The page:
The next portions we have read are in the Second Book of Kings. In 2 Kings 18 and 19 we have the story of Rab-shakeh who came from Assyria and spoke to Hezekiah, and in 2 Kings 20 we have the story of the visit of the messengers from Babylon. If I may summarise the speech of Rab-shakeh, he says to them, "It is no use relying upon the Lord. If Hezekiah tells you that you may rely upon the Lord he is deceiving you. It is no use relying upon the Lord because I am the one who is mighty and I am resolved to take you to a land which is better than yours. Nobody has been able to resist me so I am the lord and the Lord you are relying upon is nothing." The city and people specifically named in Genesis 10 in connection with Nimrod, were found in Assyria, and the speech of Rab-shakeh shows the same principle we have seen with Nimrod. There is a collective body with a strong leader and hierarchy. It is strong, but strong against God. It doesn't care about God but only about itself. The consequence of this is that it oppresses the people of God. There is direct persecution of believers. So from Assyria, Nimrod, and Nineveh we get power, a dictator, and a hierarchy; oppression, violence, and persecution of the children of God. Babylon is corruption introduced among the people of God. Nothing else is to be expected, at any time, from these worldly bodies.

We have read how Hezekiah overcame the problem of Assyria and Rab-shakeh. He didn't dispute with him. He told his people to keep silent and he went to the house of God with Rab-shakeh's letter and showed it to the Lord. Then the answer came from the Lord to Isaiah the prophet, indicating that He Himself would deal with the matter. we have read that in one night one hundred and eighty-five thousand were killed. All the mighty power of this nation was nothing before God. Hezekiah and the people of Israel were in very great weakness, but they were the victors in this story, not by their own power but by the power of God. But immediately after this victory Hezekiah became sick and was visited by people who were sympathetic about his sickness. They came and entered his house and he showed them all the treasure which God had given. He showed all the riches which were from God and which were blessings from God, to the coveting world of Babylon. This also has a typical meaning. There were not only the riches but also the fine oil which could be used for the perfume for God. How can it be that a believer shares the precious portion reserved for God with the corrupting world? Immediately the Lord sent the prophet Isaiah again, who asks Hezekiah, "What said these men? and from whence came they to thee? ... What have they seen in thy house?" Hezekiah confesses what he has done and then the speech is very strong: "... all that is in thy house... shall be carried to Babylon." Hezekiah was empowered by God but he sought the recognition of the world and lost everything. How much all this should speak to us and to our hearts, that we may realise and consider what is the character of the world and what should be the character of the believer.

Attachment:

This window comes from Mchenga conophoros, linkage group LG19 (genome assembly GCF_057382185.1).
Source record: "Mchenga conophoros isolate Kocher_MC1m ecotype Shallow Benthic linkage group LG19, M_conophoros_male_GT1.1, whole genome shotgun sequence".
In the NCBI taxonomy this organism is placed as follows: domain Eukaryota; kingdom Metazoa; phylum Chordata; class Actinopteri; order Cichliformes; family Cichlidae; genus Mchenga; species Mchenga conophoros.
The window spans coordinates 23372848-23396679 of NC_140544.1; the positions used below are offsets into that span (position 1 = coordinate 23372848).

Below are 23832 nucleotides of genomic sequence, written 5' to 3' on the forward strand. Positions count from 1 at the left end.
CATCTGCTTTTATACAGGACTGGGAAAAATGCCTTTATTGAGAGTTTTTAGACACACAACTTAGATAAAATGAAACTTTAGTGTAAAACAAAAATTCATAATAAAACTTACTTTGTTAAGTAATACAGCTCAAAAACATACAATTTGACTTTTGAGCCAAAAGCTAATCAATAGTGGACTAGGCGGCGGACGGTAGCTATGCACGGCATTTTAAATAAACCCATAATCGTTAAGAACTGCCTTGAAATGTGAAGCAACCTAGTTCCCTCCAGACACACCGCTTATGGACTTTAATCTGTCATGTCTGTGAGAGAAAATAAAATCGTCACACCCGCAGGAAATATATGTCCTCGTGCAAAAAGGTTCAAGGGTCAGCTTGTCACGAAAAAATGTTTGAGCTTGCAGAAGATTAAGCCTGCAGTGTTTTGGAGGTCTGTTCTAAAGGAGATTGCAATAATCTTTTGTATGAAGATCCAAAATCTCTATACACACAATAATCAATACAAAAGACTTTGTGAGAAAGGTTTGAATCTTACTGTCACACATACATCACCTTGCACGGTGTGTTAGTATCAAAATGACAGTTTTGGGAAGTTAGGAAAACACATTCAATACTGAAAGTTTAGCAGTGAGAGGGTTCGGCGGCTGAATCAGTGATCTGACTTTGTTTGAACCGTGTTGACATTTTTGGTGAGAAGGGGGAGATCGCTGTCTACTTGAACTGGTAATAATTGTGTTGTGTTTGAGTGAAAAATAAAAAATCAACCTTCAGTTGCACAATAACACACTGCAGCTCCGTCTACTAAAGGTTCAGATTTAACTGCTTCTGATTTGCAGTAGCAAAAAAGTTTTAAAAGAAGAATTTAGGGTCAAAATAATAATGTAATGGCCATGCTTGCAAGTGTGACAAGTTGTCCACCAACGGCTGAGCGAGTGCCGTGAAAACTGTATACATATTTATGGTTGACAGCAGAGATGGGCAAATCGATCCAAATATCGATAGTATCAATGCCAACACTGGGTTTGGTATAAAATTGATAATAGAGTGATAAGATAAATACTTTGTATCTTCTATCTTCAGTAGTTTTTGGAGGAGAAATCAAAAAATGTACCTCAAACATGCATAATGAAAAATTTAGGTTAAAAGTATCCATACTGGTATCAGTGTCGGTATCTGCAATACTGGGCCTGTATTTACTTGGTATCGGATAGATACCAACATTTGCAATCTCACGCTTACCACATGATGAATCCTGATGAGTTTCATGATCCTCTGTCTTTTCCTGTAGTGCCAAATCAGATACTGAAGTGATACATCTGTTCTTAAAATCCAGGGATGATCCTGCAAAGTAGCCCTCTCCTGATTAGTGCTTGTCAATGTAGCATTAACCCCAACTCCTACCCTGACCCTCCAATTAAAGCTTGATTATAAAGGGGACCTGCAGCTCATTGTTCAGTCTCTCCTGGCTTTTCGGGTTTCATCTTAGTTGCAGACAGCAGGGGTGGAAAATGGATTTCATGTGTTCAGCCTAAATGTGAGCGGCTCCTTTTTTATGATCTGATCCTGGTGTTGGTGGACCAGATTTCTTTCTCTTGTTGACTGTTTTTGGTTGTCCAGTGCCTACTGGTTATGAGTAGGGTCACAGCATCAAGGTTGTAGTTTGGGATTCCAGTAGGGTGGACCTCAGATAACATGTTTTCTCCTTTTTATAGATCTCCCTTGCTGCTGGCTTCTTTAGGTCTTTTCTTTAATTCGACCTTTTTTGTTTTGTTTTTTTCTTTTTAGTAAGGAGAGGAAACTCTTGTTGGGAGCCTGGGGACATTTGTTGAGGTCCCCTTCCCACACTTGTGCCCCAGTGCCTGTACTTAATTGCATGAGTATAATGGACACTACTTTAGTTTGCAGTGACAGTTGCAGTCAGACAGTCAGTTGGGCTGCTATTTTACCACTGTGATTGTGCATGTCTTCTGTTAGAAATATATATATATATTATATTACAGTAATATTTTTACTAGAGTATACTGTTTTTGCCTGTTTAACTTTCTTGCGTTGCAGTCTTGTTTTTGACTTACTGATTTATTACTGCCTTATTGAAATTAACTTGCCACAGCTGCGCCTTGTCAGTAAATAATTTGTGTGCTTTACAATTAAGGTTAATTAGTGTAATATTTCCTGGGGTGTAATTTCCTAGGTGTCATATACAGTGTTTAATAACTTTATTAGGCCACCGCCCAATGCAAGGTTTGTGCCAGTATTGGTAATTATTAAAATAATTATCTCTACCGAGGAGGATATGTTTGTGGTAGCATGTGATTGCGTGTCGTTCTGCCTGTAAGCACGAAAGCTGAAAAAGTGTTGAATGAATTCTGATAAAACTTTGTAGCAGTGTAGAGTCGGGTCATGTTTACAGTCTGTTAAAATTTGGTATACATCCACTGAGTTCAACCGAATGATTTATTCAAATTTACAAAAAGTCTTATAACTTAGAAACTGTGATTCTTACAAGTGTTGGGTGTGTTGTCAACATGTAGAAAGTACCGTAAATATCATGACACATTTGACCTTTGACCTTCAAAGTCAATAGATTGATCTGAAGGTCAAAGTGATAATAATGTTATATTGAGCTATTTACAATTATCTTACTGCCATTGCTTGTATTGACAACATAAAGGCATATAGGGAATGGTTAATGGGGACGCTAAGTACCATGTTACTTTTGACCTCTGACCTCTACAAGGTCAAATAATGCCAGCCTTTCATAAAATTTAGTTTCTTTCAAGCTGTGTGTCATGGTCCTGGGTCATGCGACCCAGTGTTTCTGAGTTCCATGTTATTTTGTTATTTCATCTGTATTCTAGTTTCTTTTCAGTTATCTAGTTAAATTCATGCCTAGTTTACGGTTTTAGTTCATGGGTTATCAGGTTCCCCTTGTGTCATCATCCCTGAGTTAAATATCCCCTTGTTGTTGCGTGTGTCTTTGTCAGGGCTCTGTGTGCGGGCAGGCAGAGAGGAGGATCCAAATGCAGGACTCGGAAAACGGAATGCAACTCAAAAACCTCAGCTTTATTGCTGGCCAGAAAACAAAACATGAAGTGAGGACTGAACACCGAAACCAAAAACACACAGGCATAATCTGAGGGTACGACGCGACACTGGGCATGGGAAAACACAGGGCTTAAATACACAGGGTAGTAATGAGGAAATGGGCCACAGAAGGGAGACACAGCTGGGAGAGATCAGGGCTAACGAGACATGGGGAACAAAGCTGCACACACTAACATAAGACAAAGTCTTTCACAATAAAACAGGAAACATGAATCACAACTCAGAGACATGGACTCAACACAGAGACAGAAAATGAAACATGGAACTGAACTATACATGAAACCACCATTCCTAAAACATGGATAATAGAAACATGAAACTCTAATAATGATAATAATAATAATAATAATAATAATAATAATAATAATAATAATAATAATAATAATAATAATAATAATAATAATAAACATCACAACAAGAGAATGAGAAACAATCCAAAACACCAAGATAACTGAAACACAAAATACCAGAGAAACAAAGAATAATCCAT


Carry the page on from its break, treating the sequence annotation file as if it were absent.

We are not going to consider at length the passage in Zechariah. The specific character which is seen in the vision in Zechariah 5 is wickedness, and the woman with the wings of a stork takes the wickedness back to its origin which is Babylon in the land of Shinar. This is a very important point.

We have read some verses in Revelation. Without going into many details, we may observe that what we have seen already, we see again. There is Babylon, and people trying to be united. They have a religious character, and they are trying to have a name, to be important in the world. They do this as a collective body. They introduce corruption not only among the children of God but also among everyone else in the world. And Babylon keeps its influence through its business links, and all business is seen in chapter 18. Everyone weeps when Babylon is destroyed, the kings and merchants, the steersmen, sailors and the like. Everybody has benefited from Babylon but the Word of God is very strong: "Come out of her, My people;" have nothing to do with such an organisation, it is only corruption. And it is not only corruption like the mantle of Shinar in the story of Achan, and Hezekiah showing everything in his house to the Babylonian messengers. It is absolutely amazing: in Babylon there is found all the blood of the saints since the beginning of the world. There is only one sort of people who rejoice over this destruction, and that is the people of heaven. They say "Hallelujah." It is a marvellous scene and this is the starting point of the marriage of the Lamb in chapter 19.

We read two portions of the Word of God in Ephesians. It is important to see that these verses speak of the assembly as the body of Christ. This is the third kind of collective body on the earth. The first kind is Nimrod the dictator, and is marked by mightiness and violence. The second kind is union, but without relationship with God and without conscience. The corruption is not considered important provided there is success: power in relation to the Beast, the political body, and money and business. These are the two principles governing the organisations in the world. And if we think about this problem we will see that in every political domain men are organised according to one or other of these principles, either the principle of strength, where one is dominating everybody, or of union together. But both are at the end against God and against His will. That is the organisation of men. But there is the collective body which is according to the thought of God and this is blessed. The principle of organisation in this case is totally opposite to what we have been considering. First of all it is not an organisation, it is an organism. Secondly, there is connection with the Head. You have neither dictatorship nor worldly union. You have unity in one body, and the clear relationship of each member to the Head. This direct relationship is not only a direct relationship for guidance, but it is also a direct connection for conscience. That is to say, each member should have the same appreciation of the holiness of God and of the saints, and the same appreciation of the Head. This is the key point: the collective body with conscience. This is the only way that you can get a body for the glory of God. And this is the only principle that we are to follow together as individual members of the body, as local assemblies or as the assembly as a whole. Of course, there are many things to consider in relation to this subject. It is so beautiful to look into Ephesians 4. The Lord is not only the Lord and Head, but He is also the One who gives the gifts of apostles, of prophets, of evangelists, shepherds and teachers. And there is the growing of each member. Is it just growing to be competent? No, it is much more. It is growing up to "the measure of the stature of the fulness of the Christ; in order that we may be no longer babes, tossed and carried about by every wind of... teaching;" the teaching of men, "but, holding the truth in love, we may grow up to Him in all things, who is the head." Dear brethren, that is what is before us, and what is so difficult to realise. But it is the only thing that we are to realise both as individual members of the body and collectively. In this way sin is avoided and holiness is maintained, but any organisation according to the spirit of men will arrive either at Nimrod's gate or at Babylon's gate. May we be preserved from either of these ways and may we cleave to this one organism according to the will of God. It is very striking that there are troubles precisely in connection with this matter of the unity of the body because it is this principle of organism that the Lord would like us to keep and that Satan would like to destroy. Satan only likes the principle of Nimrod or the principle of Babylon. Let us hold fast the principles connected with the one body and let us keep close to the Lord as members of His body, both individually and collectively.